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Conservation Buyer

The Land Trust's Conservation Buyer program partners conservation-minded buyers and sellers to preserve priority conservation land. 

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Ponderosa pine at Camp Polk Meadow Preserve. Photo: Lana Young.


Here’s how the program works:

The Land Trust works with local realtors to identify and catalog priority conservation properties. These properties typically protect water quality, are a working farm, forest, or ranch, provide wildlife habitat, are near other protected properties, or are large enough to protect its resource values if adjacent lands are developed.   

We then work with conservation buyers and their representatives to identify the properties that best match the buyer’s specific needs. We also work with landowners who are interested in selling their property to buyers who will protect the property from further development by crafting a land preservation agreement with the Land Trust.  Regardless of how the transaction develops, the Land Trust works with the real estate community and does not accept real estate commissions.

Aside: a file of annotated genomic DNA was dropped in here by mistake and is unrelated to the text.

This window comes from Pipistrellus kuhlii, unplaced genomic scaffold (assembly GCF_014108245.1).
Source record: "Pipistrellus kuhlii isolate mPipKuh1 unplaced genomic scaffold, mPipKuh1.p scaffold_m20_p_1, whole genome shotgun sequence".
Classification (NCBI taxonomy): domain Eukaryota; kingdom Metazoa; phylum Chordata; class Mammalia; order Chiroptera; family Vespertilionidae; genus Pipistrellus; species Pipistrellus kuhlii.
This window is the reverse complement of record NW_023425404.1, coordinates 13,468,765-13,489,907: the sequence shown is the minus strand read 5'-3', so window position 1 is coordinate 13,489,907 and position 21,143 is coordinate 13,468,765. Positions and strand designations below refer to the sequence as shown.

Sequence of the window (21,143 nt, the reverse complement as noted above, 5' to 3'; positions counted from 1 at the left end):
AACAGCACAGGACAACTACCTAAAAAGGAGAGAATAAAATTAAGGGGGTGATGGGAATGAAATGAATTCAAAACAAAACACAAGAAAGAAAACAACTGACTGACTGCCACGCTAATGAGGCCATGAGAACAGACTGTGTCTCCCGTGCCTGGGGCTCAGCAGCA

Conservation buyers typically make a land preservation agreement for the property within a year of their purchase.  Such agreements can result in tax benefits to the buyer.  In the end, the result is privately owned property that is protected for future generations.

 

If at any time you have questions about how you can become a conservation buyer, please contact Brad Nye, the Land Trust's Conservation Director.

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